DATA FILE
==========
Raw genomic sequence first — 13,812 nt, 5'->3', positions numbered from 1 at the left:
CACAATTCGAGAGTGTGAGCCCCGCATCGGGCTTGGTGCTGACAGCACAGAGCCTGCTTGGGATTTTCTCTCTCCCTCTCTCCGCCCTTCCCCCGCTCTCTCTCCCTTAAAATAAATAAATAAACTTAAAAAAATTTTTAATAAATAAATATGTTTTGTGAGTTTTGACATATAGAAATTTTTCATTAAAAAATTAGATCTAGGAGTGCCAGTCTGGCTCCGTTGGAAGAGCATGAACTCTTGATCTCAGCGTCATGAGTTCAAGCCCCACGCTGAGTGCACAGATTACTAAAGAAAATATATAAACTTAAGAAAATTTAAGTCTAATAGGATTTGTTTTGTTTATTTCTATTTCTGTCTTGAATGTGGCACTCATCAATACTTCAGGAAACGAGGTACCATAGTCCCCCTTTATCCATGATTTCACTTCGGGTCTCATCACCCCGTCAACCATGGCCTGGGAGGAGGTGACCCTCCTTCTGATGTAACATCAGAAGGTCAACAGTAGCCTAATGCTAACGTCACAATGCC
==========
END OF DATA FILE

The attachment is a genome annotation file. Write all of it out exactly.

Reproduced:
Raw genomic sequence first — 13,812 nt, 5'->3', positions numbered from 1 at the left:
CACAATTCGAGAGTGTGAGCCCCGCATCGGGCTTGGTGCTGACAGCACAGAGCCTGCTTGGGATTTTCTCTCTCCCTCTCTCCGCCCTTCCCCCGCTCTCTCTCCCTTAAAATAAATAAATAAACTTAAAAAAATTTTTAATAAATAAATATGTTTTGTGAGTTTTGACATATAGAAATTTTTCATTAAAAAATTAGATCTAGGAGTGCCAGTCTGGCTCCGTTGGAAGAGCATGAACTCTTGATCTCAGCGTCATGAGTTCAAGCCCCACGCTGAGTGCACAGATTACTAAAGAAAATATATAAACTTAAGAAAATTTAAGTCTAATAGGATTTGTTTTGTTTATTTCTATTTCTGTCTTGAATGTGGCACTCATCAATACTTCAGGAAACGAGGTACCATAGTCCCCCTTTATCCATGATTTCACTTCGGGTCTCATCACCCCGTCAACCATGGCCTGGGAGGAGGTGACCCTCCTTCTGATGTAACATCAGAAGGTCAACAGTAGCCTAATGCTAACGTCACAATGCC